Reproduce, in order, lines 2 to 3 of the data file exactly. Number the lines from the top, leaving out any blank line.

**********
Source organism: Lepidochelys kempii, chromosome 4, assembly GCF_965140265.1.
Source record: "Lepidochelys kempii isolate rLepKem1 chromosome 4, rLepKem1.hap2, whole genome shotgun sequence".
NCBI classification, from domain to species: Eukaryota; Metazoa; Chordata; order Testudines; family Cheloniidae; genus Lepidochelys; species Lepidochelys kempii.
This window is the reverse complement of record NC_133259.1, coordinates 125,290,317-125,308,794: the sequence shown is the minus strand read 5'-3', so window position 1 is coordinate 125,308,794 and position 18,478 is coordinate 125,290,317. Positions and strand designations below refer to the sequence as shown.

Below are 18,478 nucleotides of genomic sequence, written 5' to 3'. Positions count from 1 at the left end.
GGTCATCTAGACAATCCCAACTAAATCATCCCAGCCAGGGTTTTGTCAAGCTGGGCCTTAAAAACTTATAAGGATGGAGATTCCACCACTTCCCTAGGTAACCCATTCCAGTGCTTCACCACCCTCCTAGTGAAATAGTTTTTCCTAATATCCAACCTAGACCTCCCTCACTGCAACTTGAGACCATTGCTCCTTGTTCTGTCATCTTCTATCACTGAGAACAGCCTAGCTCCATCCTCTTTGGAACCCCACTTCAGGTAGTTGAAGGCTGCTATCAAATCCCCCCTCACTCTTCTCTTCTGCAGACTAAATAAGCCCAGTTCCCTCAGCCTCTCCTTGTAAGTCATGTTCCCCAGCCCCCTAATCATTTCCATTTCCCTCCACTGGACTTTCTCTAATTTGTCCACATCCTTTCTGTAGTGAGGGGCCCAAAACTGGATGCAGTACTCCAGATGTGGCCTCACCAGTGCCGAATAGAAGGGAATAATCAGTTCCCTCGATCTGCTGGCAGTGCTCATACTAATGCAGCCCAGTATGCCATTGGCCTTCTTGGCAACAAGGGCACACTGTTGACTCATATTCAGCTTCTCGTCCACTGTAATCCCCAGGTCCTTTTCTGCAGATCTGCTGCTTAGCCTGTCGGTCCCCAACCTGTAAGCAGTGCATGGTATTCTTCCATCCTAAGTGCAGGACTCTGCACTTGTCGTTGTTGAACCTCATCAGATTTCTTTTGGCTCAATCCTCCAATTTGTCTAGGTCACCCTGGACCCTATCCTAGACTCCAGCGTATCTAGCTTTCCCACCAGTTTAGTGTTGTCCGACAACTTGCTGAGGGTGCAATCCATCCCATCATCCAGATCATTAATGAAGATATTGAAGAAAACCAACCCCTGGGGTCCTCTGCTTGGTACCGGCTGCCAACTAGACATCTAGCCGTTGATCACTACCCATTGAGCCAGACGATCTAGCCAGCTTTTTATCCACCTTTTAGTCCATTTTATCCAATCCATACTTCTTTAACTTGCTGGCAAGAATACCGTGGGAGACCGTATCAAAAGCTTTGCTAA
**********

Source record: "Lepidochelys kempii isolate rLepKem1 chromosome 4, rLepKem1.hap2, whole genome shotgun sequence".
NCBI classification, from domain to species: Eukaryota; Metazoa; Chordata; order Testudines; family Cheloniidae; genus Lepidochelys; species Lepidochelys kempii.